Sunday, February 24, 2019

Historical Aviation Restoration Society (HARS) Lockheed C-121C Super Constellation 'Connie' VH-EAG.

The Historical Aircraft Restoration Society (HARS) based at Illawarra Regional Airport, south of Sydney, was formed in the late 1970's by a group of aviation enthusiasts interested in the preservation of Australian aviation history.

The mission at HARS is to recover, and where possible, restore to flying condition aircraft that have played a significant part in Australian aviation history.

Among the growing collection at Historical Aviation Restoration Society is Lockheed L-121C Super Constellation VH-EAG, and although this particular airframe (#4176) did not flying for the flying kangaroo, was however painted in a retro Qantas Empire Airways (QEA) livery after acquired by HARS.

Manufactured in 1955, VH-EAG aka 'Connie' commenced it's flying career with the Military Air Transport Service (MATS) section of the United States Air Force (USAF) but transferred to the Air National Guard in the early 1960's where it served until 1977.

Upon retirement, the aircraft was mothballed at Davis Montham Air Base, or more commonly known as the 'Bone Yard' in Tucson, Arizona, USA.

Unfortunately, 'Connie' was left to deteriorate in open storage until the early 1990's when HARS successfully negotiated acquisition of the aircraft from the USAF. As this point, HARS volunteers commenced restoring the aircraft at Pima Air & Space Museum adjacent to the Bone Yard.

During this time, Qantas provided assistance by offering cheap airfares for the many journeys back and forth. Connie' was test flown for the first time in nearly 18yrs in September 1994 however was not ready for it's journey across the Pacific Ocean.

Ongoing restoration and testing continued for sometime followed by the application of a fresh coat of paint donated by Lockheed before eventually making the long flight to Sydney in February 1996.

Designed by Lockheed Aircraft in the late 1930's / early 1940's, the Constellation first flew in 1943 however World War II meant all aircraft production was used by the US for transport purposes. Production of the Constellation continued until the late 1950's in which several variants (civil and military) including the Super Constellation were developed.

Qantas Empire Airways (QEA) was a number of airlines that purchased the Super Constellation for long haul flights and operated a total of 16 examples from the late 1940's until the late 1950's when it was replaced by the Boeing 707-100.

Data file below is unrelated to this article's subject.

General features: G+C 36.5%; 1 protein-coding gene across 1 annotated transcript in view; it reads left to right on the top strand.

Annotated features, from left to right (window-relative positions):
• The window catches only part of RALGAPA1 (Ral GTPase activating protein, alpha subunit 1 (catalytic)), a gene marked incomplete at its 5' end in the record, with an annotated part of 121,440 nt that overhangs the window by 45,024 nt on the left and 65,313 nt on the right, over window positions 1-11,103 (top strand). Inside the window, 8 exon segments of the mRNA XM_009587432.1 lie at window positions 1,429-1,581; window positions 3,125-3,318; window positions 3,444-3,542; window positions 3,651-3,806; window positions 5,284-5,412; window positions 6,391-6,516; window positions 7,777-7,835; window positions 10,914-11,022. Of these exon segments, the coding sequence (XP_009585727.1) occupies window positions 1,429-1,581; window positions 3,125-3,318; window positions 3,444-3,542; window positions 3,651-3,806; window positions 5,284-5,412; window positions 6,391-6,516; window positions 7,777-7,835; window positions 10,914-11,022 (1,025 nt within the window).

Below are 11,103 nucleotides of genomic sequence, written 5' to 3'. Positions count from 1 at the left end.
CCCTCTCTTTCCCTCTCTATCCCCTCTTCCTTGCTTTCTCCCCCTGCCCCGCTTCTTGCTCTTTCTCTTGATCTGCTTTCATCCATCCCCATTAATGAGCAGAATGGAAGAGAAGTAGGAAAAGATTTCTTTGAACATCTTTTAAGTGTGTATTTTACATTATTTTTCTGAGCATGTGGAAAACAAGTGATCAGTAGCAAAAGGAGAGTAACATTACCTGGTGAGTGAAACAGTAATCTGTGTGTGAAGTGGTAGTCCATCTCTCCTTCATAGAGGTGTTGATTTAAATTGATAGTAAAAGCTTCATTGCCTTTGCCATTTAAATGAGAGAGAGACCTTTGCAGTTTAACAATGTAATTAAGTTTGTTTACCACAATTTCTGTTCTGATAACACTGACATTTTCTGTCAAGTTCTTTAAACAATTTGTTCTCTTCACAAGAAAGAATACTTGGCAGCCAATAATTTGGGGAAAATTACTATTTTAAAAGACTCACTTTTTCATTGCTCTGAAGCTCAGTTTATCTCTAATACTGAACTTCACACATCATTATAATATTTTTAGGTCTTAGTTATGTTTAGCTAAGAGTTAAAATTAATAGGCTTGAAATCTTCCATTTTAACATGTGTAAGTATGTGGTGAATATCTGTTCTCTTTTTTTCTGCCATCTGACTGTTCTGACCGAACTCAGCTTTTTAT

Air Queensland.blogspot would like to sincerely thank Aussie Aviation Photography for allowing us to share these truly wonderful photos of  "Connie" captured during 'Wings Over Illawarra 2016'

Of interest, more superb photo's by Aussie Aviation Photography can be found on Flickr :


Saturday, February 16, 2019

A quick look at the ICP Savannah

The ICP Savannah is a high wing, single engine, recreational sport aircraft with side-by-side seating for two. Produced in Italy, the Savannah can be supplied to customers or importers / representatives as a ready-to-fly aircraft, or kit-form to be assembled by an amateur builder.

The Savannah can be flown by recreational pilots as a basic aircraft, or if owners are prepared to spend additional money, can be improved. Current available variants are the S and XL.

Improvement options can include (but not limited too) the addition of a digital cockpit to provide the pilot with more information, communication upgrades, enhancements to the engine or undercarriage which can include the fitment of larger, more rugged tyres, as well as a variable-pitch propeller instead of the standard fixed-type propeller.

If obtained in kit-form to be assembled privately - an engine, propeller, VHF / UHF radio and paint are not included therefore need to be sourced to complete the aircraft. The Savannah is generally powered by either a 80hp or 100hp Rotax engine, although there are other engine suppliers available such as Jabiru. 

Information from the manufacturer suggests the general cruise speed of a 100hp Rotax powered Savannah complete with vortex generators (VG) to the upper-front section of the wings, designed to improve the angle-of-attack before stalling, is 90 knots, with a maximum speed of 95 knots. It is recommended for the speed to never exceed 108 knots though. Stall speed with full flaps is a very slow 26 knots, although approach speed is about 35 knots.  

The maximum range of the Savannah with standard fuel tanks is listed as approximately 355nm / 657km. 

In Australia, the importer / supplier of ICP Savannah light sport aircraft is Aerokits :